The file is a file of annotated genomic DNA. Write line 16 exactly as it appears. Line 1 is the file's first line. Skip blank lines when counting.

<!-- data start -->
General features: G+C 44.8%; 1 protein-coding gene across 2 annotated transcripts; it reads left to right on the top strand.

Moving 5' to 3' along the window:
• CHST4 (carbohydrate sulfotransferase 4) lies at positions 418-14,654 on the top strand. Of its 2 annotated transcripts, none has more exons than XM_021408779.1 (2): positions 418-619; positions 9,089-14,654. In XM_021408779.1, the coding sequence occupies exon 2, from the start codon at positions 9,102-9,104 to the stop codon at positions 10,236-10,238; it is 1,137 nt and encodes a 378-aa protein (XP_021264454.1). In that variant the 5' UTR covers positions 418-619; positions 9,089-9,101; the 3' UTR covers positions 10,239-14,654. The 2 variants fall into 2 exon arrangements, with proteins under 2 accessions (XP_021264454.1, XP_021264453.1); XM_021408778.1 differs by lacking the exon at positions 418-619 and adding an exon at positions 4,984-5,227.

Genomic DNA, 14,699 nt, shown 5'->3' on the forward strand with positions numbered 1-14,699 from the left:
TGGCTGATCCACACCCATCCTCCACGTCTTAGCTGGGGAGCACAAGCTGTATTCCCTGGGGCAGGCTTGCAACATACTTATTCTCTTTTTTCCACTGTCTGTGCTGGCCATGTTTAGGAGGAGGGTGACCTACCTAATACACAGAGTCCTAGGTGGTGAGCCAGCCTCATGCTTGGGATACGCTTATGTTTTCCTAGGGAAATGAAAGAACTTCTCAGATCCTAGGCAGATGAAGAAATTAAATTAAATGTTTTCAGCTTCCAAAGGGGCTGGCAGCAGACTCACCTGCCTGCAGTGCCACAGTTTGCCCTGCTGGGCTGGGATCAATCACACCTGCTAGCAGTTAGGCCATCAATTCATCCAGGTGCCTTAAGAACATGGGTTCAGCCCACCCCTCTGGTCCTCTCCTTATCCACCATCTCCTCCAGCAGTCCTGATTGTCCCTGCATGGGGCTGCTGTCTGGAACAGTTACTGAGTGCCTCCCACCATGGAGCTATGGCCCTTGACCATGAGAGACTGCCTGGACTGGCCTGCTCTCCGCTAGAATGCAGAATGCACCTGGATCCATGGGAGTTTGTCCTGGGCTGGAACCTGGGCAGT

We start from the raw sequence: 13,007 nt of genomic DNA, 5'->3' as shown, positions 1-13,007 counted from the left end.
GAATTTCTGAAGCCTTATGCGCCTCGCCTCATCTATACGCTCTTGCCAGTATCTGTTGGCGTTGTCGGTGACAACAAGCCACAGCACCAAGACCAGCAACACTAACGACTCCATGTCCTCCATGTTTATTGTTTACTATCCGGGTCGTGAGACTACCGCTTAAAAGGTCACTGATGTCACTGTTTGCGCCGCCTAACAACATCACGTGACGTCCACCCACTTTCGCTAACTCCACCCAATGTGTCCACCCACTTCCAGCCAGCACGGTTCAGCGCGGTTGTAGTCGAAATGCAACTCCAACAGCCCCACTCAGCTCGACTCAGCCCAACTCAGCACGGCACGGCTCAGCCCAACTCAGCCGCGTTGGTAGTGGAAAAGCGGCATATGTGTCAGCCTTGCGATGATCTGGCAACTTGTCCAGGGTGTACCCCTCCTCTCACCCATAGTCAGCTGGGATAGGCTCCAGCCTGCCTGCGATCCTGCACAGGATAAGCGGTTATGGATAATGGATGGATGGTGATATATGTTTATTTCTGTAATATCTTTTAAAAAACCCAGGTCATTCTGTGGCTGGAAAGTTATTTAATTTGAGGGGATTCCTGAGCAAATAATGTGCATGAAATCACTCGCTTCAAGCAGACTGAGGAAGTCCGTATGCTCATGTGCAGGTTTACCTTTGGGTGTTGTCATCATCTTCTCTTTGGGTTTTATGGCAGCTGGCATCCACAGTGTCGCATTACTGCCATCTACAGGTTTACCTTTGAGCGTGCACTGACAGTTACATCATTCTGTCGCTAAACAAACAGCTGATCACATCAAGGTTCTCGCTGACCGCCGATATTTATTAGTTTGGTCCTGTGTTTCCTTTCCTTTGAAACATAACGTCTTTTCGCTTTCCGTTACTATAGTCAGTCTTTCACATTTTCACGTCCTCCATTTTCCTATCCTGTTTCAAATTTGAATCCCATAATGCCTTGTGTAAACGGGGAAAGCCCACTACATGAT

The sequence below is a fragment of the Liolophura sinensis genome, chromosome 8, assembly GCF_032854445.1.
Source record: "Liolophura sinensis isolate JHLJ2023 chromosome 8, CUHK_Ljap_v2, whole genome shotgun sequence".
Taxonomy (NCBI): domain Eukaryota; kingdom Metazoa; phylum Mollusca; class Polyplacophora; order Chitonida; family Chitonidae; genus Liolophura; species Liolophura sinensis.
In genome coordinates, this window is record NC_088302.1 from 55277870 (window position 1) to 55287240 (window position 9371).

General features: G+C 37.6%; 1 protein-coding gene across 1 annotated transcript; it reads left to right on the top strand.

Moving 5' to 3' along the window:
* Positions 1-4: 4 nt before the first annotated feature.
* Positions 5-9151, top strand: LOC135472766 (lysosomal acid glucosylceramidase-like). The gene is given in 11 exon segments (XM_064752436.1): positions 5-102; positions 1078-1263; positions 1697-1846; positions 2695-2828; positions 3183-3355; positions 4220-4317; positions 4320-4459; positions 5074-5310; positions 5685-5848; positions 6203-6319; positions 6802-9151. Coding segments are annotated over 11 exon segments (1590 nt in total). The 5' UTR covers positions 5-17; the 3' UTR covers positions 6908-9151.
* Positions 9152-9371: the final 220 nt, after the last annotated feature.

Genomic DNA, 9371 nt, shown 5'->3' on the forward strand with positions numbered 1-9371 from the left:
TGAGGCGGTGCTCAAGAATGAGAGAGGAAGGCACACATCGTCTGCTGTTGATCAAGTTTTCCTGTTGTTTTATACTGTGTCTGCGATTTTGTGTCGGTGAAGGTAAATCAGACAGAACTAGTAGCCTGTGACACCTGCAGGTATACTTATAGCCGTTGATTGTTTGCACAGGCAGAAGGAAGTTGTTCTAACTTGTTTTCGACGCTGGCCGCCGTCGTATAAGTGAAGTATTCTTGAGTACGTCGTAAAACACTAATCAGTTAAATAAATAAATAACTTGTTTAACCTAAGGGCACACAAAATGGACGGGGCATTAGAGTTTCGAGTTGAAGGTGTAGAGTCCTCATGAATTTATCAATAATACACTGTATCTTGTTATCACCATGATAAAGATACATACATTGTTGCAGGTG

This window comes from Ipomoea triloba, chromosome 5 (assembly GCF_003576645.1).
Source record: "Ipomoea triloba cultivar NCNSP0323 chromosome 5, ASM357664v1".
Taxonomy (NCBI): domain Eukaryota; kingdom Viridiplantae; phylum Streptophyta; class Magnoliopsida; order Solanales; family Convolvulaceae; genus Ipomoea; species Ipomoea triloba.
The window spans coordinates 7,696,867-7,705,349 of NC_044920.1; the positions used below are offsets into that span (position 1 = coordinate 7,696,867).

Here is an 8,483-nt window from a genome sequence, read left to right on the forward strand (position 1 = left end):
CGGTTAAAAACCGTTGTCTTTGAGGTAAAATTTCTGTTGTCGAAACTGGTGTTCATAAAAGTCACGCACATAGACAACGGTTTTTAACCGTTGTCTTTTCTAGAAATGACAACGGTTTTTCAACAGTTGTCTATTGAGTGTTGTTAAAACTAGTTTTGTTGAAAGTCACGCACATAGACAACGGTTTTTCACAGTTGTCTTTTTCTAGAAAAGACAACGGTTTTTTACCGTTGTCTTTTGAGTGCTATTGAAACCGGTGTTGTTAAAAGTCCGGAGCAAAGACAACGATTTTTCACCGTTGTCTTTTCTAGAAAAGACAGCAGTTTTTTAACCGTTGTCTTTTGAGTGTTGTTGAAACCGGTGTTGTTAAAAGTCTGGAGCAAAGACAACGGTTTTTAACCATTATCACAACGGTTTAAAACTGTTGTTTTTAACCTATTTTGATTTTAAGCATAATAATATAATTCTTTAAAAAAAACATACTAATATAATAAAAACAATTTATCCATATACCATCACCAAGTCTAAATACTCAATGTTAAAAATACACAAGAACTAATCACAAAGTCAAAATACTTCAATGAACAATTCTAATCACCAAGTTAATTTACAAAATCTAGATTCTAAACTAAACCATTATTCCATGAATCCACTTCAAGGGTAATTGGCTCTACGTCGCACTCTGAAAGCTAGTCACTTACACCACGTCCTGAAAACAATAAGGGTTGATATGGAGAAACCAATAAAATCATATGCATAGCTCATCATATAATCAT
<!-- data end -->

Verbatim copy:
* Positions 9152-9371: the final 220 nt, after the last annotated feature.